One of the ways  that Montessori environments are different from other types of children's environments is that things are accessible as possible for the children. One way that this is done is through the use of open shelving. On these shelves work and materials are carefully organized to meet the specific needs of the children using this space. 


However, there are so many children's shelving options on the market that it can be difficult to know what to look for when you are trying to find Montessori friendly options. Here are some tips that I try to keep in mind when looking for shelving: 
  • Accessible: You want something that is going to be accessible for your child. Infant shelves will need to be lower, for example, than a shelf for older children.
  • Lightly Colored: I've seen Montessorians go both ways on this one. Many argue, and I agree, that lightly colored shelving allows the materials to stand out in a way that's harder with darker woods/shades. I have seen beautiful Montessori spaces with darker wood, so I think it can be pulled off, its just harder.
  • Sturdy: You want something that can withstand a child or two using the furniture. It needs to be heavy enough not to fall over (or to be safely anchored) while in use. 

These attributes can be found in a variety of shelving choices that are commercially available. Here are some of my favorites in a variety of prices and styles: 


  1. ECR4Kids Open Shelving: Upside: available in a variety of sizes, corners rounded and heavy. Since this is specifically designed for children it can withstand some destruction. Downside: the price.

  2. Open Backed Shelving: Upside: specifically designed with kids in mind, can use from both sides. Downside: a bit small for the price

  3. Small Bookcase: Upside: great price, adjustable shelving; Downside: probably not the best quality, a little small

  4. Wide Bookcase: Upside: really great price and larger size, adjustable shelves; Downside: again, cheaper quality

  5. Custom Open Shelving: Upside: looks like they can make it to the exact size you want; Downside: price, time to make and shipping costs

  6. IKEA Besta Shelf: Upside: nice quality for the price, comes in a lot of sizes, wide and deep enough for bigger materials; Downside: you have to be near an IKEA or pay huge shipping costs, you have to put it together on your own, you might spend your whole life savings on all the Montessori friendly awesomeness at IKEA, not solid wood meant to last forever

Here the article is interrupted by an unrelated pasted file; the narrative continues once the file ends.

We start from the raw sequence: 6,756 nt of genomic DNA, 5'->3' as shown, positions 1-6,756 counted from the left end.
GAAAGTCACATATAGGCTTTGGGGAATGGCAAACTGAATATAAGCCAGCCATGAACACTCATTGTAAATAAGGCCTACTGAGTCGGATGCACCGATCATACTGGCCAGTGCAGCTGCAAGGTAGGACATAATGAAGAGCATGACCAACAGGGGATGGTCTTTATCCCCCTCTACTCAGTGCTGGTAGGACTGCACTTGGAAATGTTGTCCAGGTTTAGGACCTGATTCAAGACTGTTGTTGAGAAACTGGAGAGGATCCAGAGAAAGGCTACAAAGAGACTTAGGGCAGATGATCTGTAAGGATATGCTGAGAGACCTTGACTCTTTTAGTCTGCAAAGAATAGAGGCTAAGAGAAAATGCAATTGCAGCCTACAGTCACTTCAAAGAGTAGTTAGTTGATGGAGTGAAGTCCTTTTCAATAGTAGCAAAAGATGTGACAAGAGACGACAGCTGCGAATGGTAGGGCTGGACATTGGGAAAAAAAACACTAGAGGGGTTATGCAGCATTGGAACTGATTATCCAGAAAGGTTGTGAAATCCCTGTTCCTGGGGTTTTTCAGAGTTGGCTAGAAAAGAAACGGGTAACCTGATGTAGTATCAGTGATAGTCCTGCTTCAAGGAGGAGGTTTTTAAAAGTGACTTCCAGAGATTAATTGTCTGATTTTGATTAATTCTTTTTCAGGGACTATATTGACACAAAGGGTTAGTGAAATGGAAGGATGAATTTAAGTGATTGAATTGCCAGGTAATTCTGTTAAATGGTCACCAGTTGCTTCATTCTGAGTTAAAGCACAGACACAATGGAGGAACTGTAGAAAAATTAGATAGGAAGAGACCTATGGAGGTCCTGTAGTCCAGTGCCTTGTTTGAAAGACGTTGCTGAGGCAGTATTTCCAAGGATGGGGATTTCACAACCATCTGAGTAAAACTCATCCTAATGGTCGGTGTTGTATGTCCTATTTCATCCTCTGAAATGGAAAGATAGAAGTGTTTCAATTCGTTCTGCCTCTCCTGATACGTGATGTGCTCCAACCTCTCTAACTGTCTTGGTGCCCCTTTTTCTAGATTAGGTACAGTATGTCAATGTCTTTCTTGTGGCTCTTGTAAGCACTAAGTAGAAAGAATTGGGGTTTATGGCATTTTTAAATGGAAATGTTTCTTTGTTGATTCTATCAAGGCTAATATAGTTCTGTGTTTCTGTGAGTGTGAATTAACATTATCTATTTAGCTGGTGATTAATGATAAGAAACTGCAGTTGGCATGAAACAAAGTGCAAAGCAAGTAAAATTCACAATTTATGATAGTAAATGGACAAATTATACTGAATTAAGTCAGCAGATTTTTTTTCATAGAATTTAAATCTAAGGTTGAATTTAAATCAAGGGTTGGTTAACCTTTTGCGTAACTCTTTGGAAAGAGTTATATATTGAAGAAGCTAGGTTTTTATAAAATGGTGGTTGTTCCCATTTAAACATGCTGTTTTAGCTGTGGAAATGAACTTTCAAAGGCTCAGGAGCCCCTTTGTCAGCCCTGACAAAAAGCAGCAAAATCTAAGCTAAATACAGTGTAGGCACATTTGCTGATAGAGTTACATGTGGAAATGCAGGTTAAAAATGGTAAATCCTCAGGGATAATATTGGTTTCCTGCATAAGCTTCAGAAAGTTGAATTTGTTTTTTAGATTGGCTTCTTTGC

7. IKEA Kallax Shelving: Upside: nice quality for the price, these are flexible and can be used in a lot of ways/spaces, come in a lot of sizes; Downside: cube shelving can limit the size of materials -- I personally think they work great for infants/toddlers then become much harder to use for older children
  8. IKEA Lack Wall Shelving; Upside: really great price, very flexible in how you use them; Downside: you have to drill significant holes into your walls
  9. Modern Shelving: Upside: great look that can fit nicely into adult spaces, tall enough for older kids to use and grow into; Downside: price and have to be close to store/pay shipping
  10. Shelf and Book Storage: Upside: not a horrible price, solid wood and kid friendly, includes book storage; Downside: a bit small 

Of all these choices, the IKEA Besta shelving is by far my favorite choice. It is my number 1 recommendation and if I had the resources I would replace all of my shelving with it. It makes for a great accessible and uniform space that I just love. But purchasing expensive shelves are not the only option for families. Thrift stores often have great pieces that can be used in Montessori spaces. Often with a little searching and a little TLC, thrift store shelves can look just as nice. 


For our crafty friends, there are also great tutorials and ideas online for DIY versions, likes these: 


Do you have a favorite Montessori friendly shelf? Anything I missed that should be added to this list?